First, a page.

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John le Carré: A Legacy of Spies review - the master in twilight mood | reviews, news & interviews

John le Carré: A Legacy of Spies review - the master in twilight mood

John le Carré: A Legacy of Spies review - the master in twilight mood

George Smiley re-encountered in a tale of tainted legacies

'He has created fictional characters so well observed they live in the mind long after the last page'Nadav Kandar

Over his long career – 23 novels, memoirs, his painfully believable narratives adapted into extraordinary films (10 for the big screen) and for television – John le Carré has created a world that has gripped readers and viewers alike.

He has literally changed the landscape of thrillers and spy fiction, criticising bureaucracies, governments and corporations and other even broader sweeps of society along the way, turning genre into trenchant and critical observations about the post-war world. Along the way he has created fictional characters so well observed they live in the mind long after the last page.

Now in his mid-eighties, he published the mesmerising memoir The Pigeon Tunnel last year. He is, of course, a master raconteur: commenting on that absorbing autobiography, critics tried (and mostly failed) to figure out fact from fiction, although all was presented as real. Some salient biographical facts are key to the mystique: the bankrupted father, a charming conman; a stint as a teacher at Eton; and a period in various sections of British intelligence. But from his early thirties onwards, for more than half a century now, he has been the writer, the master story-teller of Europe, of spies and politics, alliances and allegiances, of the Cold War icing up and thawing; and, more recently, of politically corrupt and criminally unethical shenanigans in various corporate worlds. He writes fiction – and history.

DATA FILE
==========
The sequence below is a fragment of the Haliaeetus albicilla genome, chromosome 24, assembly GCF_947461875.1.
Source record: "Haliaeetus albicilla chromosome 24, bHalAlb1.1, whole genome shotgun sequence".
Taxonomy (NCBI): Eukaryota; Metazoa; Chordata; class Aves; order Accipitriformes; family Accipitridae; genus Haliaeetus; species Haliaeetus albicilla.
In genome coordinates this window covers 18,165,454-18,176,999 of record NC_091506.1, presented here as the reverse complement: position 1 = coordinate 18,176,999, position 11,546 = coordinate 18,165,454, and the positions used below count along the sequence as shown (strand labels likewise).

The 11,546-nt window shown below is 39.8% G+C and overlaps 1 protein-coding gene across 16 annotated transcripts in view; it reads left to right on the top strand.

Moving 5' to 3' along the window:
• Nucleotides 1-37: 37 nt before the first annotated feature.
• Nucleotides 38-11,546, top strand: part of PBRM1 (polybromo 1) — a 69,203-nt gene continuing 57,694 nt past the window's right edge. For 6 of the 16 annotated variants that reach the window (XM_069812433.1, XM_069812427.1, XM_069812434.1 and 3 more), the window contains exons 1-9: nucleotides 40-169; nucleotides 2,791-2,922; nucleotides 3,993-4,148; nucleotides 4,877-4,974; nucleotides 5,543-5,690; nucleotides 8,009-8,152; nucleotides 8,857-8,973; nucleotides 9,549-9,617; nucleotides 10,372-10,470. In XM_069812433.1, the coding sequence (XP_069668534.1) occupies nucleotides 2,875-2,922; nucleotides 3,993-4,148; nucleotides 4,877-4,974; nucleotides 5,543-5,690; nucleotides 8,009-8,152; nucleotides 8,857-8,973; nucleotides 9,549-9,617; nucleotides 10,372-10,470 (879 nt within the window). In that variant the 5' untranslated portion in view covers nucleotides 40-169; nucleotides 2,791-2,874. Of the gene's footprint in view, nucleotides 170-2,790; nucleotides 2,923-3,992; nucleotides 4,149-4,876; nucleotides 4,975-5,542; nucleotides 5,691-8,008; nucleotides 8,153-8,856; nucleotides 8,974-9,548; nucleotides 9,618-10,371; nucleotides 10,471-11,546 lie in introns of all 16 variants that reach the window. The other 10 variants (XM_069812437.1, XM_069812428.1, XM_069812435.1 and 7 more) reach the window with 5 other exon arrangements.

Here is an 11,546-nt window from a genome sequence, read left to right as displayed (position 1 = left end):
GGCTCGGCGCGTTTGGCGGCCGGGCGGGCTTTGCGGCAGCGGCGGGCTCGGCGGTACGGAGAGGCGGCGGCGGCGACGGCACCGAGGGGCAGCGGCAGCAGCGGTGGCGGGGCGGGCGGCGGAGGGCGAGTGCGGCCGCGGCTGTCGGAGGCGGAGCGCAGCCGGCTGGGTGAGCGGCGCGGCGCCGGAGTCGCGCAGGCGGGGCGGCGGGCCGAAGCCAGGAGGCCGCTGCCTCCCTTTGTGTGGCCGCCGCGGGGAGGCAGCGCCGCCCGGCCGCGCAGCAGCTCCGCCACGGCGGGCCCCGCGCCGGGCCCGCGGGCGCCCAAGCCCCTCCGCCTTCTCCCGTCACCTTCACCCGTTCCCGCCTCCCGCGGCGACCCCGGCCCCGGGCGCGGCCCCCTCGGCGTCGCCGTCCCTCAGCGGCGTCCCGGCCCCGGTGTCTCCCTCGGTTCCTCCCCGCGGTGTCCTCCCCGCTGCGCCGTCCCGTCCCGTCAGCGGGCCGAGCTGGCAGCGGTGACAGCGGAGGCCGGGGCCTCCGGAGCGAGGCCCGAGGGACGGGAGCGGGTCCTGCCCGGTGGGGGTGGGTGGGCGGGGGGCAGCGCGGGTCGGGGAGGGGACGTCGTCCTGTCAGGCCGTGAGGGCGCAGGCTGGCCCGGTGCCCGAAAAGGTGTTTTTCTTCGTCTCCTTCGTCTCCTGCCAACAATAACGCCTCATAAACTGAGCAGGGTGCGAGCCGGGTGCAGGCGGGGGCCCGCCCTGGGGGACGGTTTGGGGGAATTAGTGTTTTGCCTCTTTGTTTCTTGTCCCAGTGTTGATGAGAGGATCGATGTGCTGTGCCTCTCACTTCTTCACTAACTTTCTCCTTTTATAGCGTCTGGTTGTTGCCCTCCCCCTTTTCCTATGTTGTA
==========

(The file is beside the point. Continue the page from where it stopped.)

John le Carré: A Legacy of SpiesThe old master is now up to tricks both old and new. He has returned to a world which, however complex, was predicated on the Cold War, Russia and her satellites in Eastern and Central Europe against the West, Europe and the United States. And it is a return to the period and characters of The Spy Who Came in from the Cold. It is no accident that the narrator, Peter Guillam, is also an octogenarian, recruited as a very young man into the intelligence services (as was le Carré): his past is much like that of his creator. Underlying this delicately bitter book is the uneasy feeling that all was for naught – the pain and sacrifice, the grey areas between whatever might be right and wrong, the ends justifying the means, or not (when the means on both sides of the great divide were all too similar).

We alternate between past and present. le Carré is angry about the world as it is now, symbolised too by London: he is overtly critical of the present, of the overpowering new headquarters of the intelligence services on the Thames, rather than the ramshackle ungentrified Bloomsbury of the past.

This novel is concerned indeed with a legacy of past actions, an inheritance, a tainted one. As its title indicates it is elegiac, the past visibly informing the present. Guillam has appeared before as a gofer protégé of George Smiley, the short, pudgy character who is the best-known of all of le Carré’s creations. The novel operates both in the present and in flashbacks to operation Windfall, in Germany and Eastern Europe, that took place in the period when the author himself worked in the secret services.